A little more than a month ago, I sat down and wrote a letter to my boss. It is one I’d been thinking about for awhile, and as I said in the letter, I wrote it with mixed emotions.
I have been an educator most of my adult life.
I didn’t really set out to be one, it just kind of happened. When I graduated from Lawrence University with majors in Spanish and anthropology, I had taken no classes in education and swore up until graduation I would never be a teacher. That was all well and good, except I had no job.
Then, I heard that the state of Mississippi offered a unique opportunity for anyone willing to move there to teach. So, much to the relief of my parents, I agreed to teach for two years in Mississippi in exchange for a salary, health insurance, and a free masters’ degree from Ole’ Miss. With the exception of one semester off when I learned to fly airplanes, those two years turned into six with Greenville, Miss., public schools and my career in education was born.
Eventually, I decided it was time to move back to the Midwest to be closer to family. Crete Public Schools in southeast Nebraska offered me a position teaching Spanish, and I accepted, quickly integrating myself into the community. I took more classes in educational administration at the University of Nebraska and gained more responsibility.
Soon, I was the activities director and then the assistant principal of the high school. Before I knew it, I was named principal of Crete Middle School and for the last seven years have been working with 400-500 pre-teens, tweens, and teens as well as their teachers every day. I found great fulfillment in that role.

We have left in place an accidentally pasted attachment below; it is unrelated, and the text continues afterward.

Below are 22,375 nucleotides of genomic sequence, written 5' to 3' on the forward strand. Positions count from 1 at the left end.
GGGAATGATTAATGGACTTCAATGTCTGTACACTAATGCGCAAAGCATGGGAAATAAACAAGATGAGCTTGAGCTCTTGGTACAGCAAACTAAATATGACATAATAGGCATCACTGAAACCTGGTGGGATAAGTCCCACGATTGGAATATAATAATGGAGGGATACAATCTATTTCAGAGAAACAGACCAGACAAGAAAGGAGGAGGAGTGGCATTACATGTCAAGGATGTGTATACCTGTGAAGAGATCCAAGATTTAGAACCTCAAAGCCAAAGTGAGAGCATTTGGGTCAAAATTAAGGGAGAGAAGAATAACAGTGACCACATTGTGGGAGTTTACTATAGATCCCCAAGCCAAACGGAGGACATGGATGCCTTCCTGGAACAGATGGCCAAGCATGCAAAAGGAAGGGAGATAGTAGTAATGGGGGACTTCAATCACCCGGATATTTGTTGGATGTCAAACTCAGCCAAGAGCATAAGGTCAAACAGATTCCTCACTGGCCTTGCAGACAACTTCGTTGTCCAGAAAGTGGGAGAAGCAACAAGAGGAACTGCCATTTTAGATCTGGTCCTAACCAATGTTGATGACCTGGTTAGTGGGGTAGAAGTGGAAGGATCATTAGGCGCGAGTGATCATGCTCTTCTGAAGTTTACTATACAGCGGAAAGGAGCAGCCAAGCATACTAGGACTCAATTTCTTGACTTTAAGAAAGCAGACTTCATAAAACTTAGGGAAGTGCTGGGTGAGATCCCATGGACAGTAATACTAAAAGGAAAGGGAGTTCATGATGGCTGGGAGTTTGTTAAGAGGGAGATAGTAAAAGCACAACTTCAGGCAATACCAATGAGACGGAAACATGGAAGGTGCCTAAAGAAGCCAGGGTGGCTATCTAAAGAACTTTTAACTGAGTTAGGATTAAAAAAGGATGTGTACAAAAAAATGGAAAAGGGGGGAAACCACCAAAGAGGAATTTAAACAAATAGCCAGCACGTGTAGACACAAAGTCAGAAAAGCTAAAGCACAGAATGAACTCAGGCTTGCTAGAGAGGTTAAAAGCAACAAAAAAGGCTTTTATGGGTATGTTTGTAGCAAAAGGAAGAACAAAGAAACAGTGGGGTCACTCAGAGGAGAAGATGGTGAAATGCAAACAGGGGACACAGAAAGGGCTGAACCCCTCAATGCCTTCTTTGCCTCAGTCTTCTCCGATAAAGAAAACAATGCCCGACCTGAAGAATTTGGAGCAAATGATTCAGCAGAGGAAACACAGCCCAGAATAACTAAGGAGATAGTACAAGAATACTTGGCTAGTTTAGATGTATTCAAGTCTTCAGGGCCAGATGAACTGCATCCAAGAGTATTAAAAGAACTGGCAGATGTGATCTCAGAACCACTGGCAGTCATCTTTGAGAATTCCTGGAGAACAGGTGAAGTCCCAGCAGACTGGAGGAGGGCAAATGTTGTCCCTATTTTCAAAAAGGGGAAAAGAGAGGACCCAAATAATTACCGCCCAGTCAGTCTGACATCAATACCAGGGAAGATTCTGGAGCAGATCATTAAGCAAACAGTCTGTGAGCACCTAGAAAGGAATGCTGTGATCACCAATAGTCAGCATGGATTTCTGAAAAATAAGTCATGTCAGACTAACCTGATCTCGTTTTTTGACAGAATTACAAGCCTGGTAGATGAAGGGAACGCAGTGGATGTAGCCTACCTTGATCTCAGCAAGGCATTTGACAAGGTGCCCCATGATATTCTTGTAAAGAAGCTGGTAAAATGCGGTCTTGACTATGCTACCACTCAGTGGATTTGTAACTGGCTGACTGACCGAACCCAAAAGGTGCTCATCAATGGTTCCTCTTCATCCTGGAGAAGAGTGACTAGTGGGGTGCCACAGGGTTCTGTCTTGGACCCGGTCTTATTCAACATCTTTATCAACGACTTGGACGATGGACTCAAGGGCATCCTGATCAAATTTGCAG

But time moves on. Over the past year or so, I’ve grown restless in my field and the more Ann and I talked and prayed together, the more evident it became that it was time for a change. We made lists of pros and cons and taped them to the bathroom mirror. We reviewed our finances, and considered health insurance options. We met with our parents, and our pastors. We prayed. And we prayed some more. A lot more. Eventually, we both felt like the time was right to make a career change. And so, about a month ago, I sat down and wrote a letter resigning my position as middle school principal.
I don’t have another job. I’m not exactly sure what’s next. And as crazy as it sounds, I’m OK with that.
So here we are, in our 40s, on the verge of starting something new. Ann and I have lots of ideas for things we can do that will hopefully allow us more flexibility, give us less stress, and help us have an even greater opportunity to impact the world. The fact that Ann’s former company was sold and they’re allowing her to take her pension early provides some financial security for us, as well.
We’re not sure exactly which avenues we’ll pursue just yet. We are confident, however, that God has a plan for us, and we’re just excited to see what it is.
For now, I’m going to finish out the school year (13 days, 7 hours, and 32 minutes, but who’s counting?), take a family vacation, and thank God for the opportunities I’ve had and continue to have to pursue my dreams. I hope you’ll stick around and see where life’s journey takes us next.